Hackers target World Health Organisation amid coronavirus pandemic

World Health Organisation (WHO) Chief Information Security Officer Flavio Aggio has confirmed that hackers attempted to break into the organisation earlier this month, Reuters reports.

Cybersecurity expert Alexander Urbelis said he had detected suspicious activity on 13 March when hackers he had been tracking began mimicking the WHO and its internal email system.

“I realized quite quickly that this was a live attack on the World Health Organization in the midst of a pandemic,” said Urbelis.

While Urbelis said he was unaware who was responsible, other sources told Reuters that they suspected a group called DarkHotel.

Kaspersky head of global research and analysis Costin Raiu could not confirm that DarkHotel was responsible, but told Reuters that the group had targeted other humanitarian entities in the past.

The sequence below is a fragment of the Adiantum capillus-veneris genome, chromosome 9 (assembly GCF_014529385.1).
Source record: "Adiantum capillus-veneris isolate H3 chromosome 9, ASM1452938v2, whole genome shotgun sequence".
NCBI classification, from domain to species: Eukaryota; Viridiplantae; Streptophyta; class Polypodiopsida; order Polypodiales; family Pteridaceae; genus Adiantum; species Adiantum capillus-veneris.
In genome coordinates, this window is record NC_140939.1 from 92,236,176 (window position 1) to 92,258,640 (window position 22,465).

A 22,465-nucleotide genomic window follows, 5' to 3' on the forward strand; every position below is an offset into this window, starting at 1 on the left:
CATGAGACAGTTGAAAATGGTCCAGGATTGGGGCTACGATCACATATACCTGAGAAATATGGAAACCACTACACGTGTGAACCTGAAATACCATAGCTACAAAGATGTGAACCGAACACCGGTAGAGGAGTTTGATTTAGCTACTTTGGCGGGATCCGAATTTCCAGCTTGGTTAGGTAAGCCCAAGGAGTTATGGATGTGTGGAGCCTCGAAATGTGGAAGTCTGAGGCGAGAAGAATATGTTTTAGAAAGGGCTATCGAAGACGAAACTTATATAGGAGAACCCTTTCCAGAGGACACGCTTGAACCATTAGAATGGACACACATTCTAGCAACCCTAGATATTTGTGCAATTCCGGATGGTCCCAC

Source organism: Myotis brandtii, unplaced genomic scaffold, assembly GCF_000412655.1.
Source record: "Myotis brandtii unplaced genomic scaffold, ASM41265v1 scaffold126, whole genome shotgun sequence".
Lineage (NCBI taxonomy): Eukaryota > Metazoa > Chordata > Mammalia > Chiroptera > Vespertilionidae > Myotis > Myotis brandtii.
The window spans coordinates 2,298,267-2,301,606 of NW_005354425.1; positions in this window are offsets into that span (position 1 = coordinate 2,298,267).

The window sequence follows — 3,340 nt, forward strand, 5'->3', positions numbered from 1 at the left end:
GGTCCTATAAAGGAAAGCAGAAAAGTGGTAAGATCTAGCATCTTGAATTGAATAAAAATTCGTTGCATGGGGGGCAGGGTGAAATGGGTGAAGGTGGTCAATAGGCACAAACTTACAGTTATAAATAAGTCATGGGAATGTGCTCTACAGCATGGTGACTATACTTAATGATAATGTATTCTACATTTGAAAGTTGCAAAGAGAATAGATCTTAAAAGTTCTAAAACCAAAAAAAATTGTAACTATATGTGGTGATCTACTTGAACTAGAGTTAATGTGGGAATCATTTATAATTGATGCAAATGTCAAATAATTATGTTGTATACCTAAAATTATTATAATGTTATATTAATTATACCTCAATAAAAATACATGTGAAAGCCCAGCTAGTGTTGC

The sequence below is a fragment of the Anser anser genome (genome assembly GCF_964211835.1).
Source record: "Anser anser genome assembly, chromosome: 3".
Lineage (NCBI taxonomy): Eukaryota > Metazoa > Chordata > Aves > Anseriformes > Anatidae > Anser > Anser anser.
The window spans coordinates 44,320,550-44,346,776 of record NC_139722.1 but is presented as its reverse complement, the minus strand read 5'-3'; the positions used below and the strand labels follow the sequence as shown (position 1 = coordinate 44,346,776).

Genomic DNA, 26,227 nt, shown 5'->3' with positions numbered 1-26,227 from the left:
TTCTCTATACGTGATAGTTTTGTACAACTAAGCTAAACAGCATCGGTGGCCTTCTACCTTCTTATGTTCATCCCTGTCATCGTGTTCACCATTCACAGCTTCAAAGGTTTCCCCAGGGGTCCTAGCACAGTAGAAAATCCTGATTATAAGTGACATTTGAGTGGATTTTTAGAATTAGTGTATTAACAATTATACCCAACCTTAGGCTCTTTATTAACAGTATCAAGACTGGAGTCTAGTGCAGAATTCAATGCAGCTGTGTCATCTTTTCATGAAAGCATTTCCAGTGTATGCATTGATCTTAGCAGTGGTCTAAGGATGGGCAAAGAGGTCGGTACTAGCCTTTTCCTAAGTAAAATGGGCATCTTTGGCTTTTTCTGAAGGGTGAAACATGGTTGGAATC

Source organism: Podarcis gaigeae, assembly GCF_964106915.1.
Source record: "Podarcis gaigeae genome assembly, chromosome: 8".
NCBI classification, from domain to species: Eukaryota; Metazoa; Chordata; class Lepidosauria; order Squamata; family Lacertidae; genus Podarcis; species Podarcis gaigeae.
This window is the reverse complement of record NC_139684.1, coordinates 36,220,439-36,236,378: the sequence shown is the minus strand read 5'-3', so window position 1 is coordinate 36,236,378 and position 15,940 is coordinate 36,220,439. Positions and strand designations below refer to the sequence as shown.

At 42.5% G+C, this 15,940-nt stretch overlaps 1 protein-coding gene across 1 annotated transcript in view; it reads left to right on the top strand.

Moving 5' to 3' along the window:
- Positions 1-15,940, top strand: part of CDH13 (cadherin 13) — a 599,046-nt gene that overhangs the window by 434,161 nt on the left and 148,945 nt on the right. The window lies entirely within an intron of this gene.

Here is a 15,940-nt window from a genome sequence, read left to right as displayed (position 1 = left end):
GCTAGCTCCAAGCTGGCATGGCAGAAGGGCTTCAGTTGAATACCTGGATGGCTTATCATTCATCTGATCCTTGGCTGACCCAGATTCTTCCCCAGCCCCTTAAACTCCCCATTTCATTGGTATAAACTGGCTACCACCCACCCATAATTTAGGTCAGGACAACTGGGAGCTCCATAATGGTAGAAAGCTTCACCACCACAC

“At times like this, any information about cures or tests or vaccines relating to coronavirus would be priceless and the priority of any intelligence organization of an affected country,”.

Increase attacks on WHO

Aggio confirmed that Urbelis’ observations were correct and that the malicious parties had tried to steal passwords from WHO staff members. He said this comprised a more general increase in the targeting of the WHO’s cybersecurity measures in the midst of the COVID-19 coronavirus.

“There has been a big increase in the targeting of the WHO and other cybersecurity incidents,” said Aggio.

“There are no hard numbers, but such compromise attempts against us and the use of (WHO) impersonations to target others have more than doubled.”

Protect yourself against scams

The WHO had previously warned that criminals were pretending to be the WHO to steal money and personal information.

It said that if you are approached by someone who claims to be from the WHO, you should verify whether this is actually true before responding.

It added that the WHO will never do the following:

  • Ask for your username or password to access safety information.
  • Email attachments you didn’t ask for.
  • Ask you to visit a link outside of www.who.int.
  • Charge money to apply for a job, register for a conference, or reserve a hotel.
  • Conduct lotteries or offer prizes, grants, certificates or funding through email.

You can also verify if communication is genuine by visiting one of the two following links: